Being considered the legal mother of a child is fairly straight forward; you either gave birth to, or adopted the child. Being the legal father, on the other hand, may not be so simple. Ideally, the parents are married, or a couple at the time of the relationship, and the father acknowledges paternity. In that case, the father would sign the birth certificate at the time of the child's birth, and that would legally make him the father. Many children, however, are brought into this world under complicated circumstances, and establishing paternity may not have been possible during the pregnancy, or at the time of the child's birth. In that case, a legal presumption of paternity will be applied under the following circumstances:
- The father marries the mother within 300 days of the child's birth.
The man who is, or was (either through divorce or death) the husband of the mother within 300 days before the child's birth is presumed to be the father.
- The father marries the mother after the birth, and fulfills the following requirements:
- acknowledges paternity in writing with the State Registrar,
- seeks to have his name added on the child's birth certificate,
- publicly declares himself as the biological father,
- agrees to, or is court ordered to pay child support.
- The parents are unmarried, but the father publicly acknowledges the child is his, and pays child support before the child turns 18.
- The husband is not the biological father, but:
- the biological father and mother sign a Certificate of Parentage,
- he and the mother sign a Denial of Parentage form to acknowledge that he is not the biological father, and;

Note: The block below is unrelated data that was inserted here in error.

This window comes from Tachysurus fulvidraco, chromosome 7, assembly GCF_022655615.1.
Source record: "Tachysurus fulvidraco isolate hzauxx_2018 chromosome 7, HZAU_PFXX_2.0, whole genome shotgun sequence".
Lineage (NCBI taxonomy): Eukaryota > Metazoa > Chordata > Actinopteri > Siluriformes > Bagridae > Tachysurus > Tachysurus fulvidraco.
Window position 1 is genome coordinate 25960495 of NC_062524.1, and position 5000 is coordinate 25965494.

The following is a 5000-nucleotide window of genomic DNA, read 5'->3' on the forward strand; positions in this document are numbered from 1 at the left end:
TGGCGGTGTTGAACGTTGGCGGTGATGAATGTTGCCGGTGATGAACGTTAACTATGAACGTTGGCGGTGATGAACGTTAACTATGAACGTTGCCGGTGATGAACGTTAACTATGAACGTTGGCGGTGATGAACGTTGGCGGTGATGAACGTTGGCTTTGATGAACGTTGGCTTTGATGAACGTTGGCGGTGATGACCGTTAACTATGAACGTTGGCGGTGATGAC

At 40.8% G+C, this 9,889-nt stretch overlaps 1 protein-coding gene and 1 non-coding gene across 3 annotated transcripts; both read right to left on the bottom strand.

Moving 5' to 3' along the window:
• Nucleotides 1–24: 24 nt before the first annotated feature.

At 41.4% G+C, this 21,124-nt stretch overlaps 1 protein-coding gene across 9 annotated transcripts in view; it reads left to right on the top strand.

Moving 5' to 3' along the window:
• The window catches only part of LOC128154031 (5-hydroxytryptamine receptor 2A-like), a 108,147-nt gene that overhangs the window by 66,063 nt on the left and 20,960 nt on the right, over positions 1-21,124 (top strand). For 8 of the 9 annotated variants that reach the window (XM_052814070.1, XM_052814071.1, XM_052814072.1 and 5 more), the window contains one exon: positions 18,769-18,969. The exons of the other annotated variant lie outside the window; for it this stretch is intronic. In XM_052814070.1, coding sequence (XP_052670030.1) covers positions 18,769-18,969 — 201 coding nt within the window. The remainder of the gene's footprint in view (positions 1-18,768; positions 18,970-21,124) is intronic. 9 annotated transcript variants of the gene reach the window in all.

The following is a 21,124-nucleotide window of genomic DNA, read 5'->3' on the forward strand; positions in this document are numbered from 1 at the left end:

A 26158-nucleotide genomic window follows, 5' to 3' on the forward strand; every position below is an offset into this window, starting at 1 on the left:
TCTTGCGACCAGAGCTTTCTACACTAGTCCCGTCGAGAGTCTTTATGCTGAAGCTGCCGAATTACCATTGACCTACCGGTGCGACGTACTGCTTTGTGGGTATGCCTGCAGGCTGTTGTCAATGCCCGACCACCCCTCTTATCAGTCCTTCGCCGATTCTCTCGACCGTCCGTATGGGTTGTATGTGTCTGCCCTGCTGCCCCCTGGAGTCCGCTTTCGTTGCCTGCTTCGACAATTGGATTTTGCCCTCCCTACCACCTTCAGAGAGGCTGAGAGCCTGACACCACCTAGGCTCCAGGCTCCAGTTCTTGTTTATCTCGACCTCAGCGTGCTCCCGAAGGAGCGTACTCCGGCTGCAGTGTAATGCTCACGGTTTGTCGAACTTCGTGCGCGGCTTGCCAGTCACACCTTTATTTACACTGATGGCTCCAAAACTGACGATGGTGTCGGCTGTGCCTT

- both he and the mother file forms with the State Registrar.
In addition, there are parentage guidelines for children born through artificial insemination. First and foremost, legal presumption does not apply if the woman is not married or in a civil union at the time she becomes pregnant via artificial insemination. Furthermore, the insemination process must be supervised by a licensed physician. If these conditions are met, legal presumption of paternity applies as long as the husband (or partner in a civil union) consents to the procedure. If the aforementioned conditions are not met, the sperm donor will be considered the legal father.
While establishing paternity can be challenging in itself, fighting a legal presumption of paternity is even more difficult. Paternity challenges must be filed prior to the child turning 23, along with evidence that is “clear and convincing”. Because legal definitions are often different from colloquial meanings, you should consult an attorney to ensure that you meet the standard of proof required by the New Jersey courts system. An attorney can also help you meet court requirements for DNA testing, which must be done at a state approved laboratory. For more information on your paternity rights and legal options, please speak with the family law attorneys of Villani & DeLuca, P.C.